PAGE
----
Results were expressed as Mean ± standard error of mean (SEM). Group differences were ascertained by either paired or unpaired t-test. Relationship between variables was determined by means of either Pearson’s or Spearman’s correlation coefficient depending on distribution of the data. Chi-square test was used for analysis of demographic data. Two-tailed value was used throughout, and the values less than 0.05 were adjudged statistically significant. GraphPad Prism version 5.00 software was used for analysis.

3. Results

The mean age of the patients with diabetes mellitus in vitamin C group ( years) and placebo group ( years) was not significantly different from each other (Table 1). Fasting, postmeal blood glucose, and plasma ascorbic acid levels did not differ among subjects before receiving placebo and vitamin C treatment ( ).

tab1
Table 1: Demographic characteristics of patients with type 2 diabetes mellitus.

In placebo group, levels of fasting and postmeal blood glucose reduced significantly ( ), and at the same time, levels of plasma ascorbic acid increased after 12 weeks of treatment compared to pretreatment levels but was nonsignificant. Reduction in glycosylated hemoglobin was seen but it did not reach to statistically significant level (Table 2). In patients receiving vitamin C, reduction in fasting and postmeal blood glucose was significant at week twelve. In contrast, plasma ascorbic acid levels raised significantly after twelve weeks of treatment. Simultaneously after twelve weeks, significant reduction was observed in glycosylated hemoglobin (Table 3).

tab2
Table 2: Effect of metformin with placebo on FBG, PPBG, HbA1c, and plasma AA in patients with type 2 diabetes mellitus after 12 weeks of treatment.
tab3
Table 3: Effect of metformin with vitamin C on FBG, PPBG, HbA1c and plasma AA in patients with type 2 diabetes mellitus after 12 weeks of treatment.

To test whether oral supplementation of vitamin C is better in reversing fasting, postmeal blood glucose, and glycosylated hemoglobin as compared to placebo, we compared effects of drugs in placebo and vitamin C group after 12 weeks of treatment, taking into consideration the change from baseline values of these parameters. Decrease in fasting and postmeal blood glucose level was significant after twelve weeks in vitamin C group compared to placebo group. In contrast, supplementation of vitamin C increased plasma ascorbic acid significantly in vitamin C group compared to placebo group. At the same time, glycosylated hemoglobin level decreased significantly in vitamin C group compared to placebo group (Table 4). No correlation existed between plasma ascorbic acid and any of the parameters such as FBS, PPBS, and HbA1c for both vitamin C and placebo group.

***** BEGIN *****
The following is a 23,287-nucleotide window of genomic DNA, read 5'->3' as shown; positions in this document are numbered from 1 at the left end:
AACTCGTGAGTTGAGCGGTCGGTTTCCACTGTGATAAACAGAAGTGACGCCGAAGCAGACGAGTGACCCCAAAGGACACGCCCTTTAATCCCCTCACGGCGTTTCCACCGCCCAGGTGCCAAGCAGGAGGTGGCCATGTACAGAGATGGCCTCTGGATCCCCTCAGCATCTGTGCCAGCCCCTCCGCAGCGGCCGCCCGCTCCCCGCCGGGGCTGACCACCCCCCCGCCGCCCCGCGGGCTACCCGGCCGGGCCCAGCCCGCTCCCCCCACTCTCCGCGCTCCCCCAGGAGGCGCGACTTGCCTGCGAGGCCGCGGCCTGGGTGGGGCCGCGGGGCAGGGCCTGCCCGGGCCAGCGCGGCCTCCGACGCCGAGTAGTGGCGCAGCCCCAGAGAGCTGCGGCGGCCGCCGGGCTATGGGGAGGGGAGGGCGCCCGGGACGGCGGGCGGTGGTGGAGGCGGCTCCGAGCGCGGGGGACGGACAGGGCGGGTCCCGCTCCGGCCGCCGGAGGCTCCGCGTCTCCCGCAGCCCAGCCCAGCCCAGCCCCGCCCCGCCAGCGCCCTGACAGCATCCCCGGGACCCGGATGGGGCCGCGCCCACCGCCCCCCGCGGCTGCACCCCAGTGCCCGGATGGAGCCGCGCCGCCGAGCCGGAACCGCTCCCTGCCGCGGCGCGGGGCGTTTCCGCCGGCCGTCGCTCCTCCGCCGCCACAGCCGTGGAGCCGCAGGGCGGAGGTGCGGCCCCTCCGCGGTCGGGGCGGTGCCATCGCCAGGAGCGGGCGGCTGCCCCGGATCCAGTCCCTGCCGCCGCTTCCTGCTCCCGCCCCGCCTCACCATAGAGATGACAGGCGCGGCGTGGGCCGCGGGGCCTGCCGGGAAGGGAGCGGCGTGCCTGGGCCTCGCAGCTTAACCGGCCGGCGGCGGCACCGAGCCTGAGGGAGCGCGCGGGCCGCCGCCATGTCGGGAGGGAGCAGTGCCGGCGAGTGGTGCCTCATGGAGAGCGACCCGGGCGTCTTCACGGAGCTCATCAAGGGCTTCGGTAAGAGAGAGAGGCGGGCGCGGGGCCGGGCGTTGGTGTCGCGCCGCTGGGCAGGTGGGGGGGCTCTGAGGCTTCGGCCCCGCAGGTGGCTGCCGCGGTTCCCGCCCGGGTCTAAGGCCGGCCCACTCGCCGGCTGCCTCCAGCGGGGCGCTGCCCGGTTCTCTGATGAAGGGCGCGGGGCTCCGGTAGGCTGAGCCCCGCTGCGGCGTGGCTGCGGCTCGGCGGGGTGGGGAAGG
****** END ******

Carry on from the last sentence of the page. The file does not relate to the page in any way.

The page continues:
tab4
Table 4: Comparison of effects of metformin with vitamin C and in combination with placebo on FBG, PPBG, HbA1c, and plasma AA at 12 weeks in patients with type 2 diabetes mellitus taking into account the change from baseline.

Of the seventy patients entered in the trial, four were withdrawn (two in placebo group and two in vitamin C group). The most common cause was failure to reattend; one patient was dropped out in placebo group because of uncontrolled blood glucose level at the end of four weeks and was shifted to the other drug. No serious adverse event was reported, and no abnormalities in laboratory test were found during trial period.

4. Discussion

4.1. Vitamin C and DM

The primary finding of the present study is a significant decrease in FBG, PPBG, and HbA1c and an increase in plasma ascorbic acid level after vitamin C supplementation along with metformin in patients of type 2 DM. To the best of our knowledge, this is the first report, related to significant improvement in all above parameters after concomitant use of metformin and vitamin C. The results of this study are in agreement with previously published data showing betterment in glycemic control with vitamin C supplementation [10, 11]. In our study, patients also received metformin and it is an established first-line drug for treatment of type 2 DM. Hence, it is difficult to say whether this beneficial effect of ascorbic acid supplement could be attributed to its effect on the underlying disease or correction of the inadequate vitamin C status. The exact mechanism by which vitamin C brings about these changes is not known. It is well documented that there is an increased production of damaging free radicals in type 2 DM patients. Glucose autooxidation, protein glycosylation, formation of advanced glycation end products, and polyol pathway are involved in generation of oxidative stress, implicated in the origin of both type 1 and 2 DM [12]. The protection against such damage can be offered by free radical-scavenging antioxidants.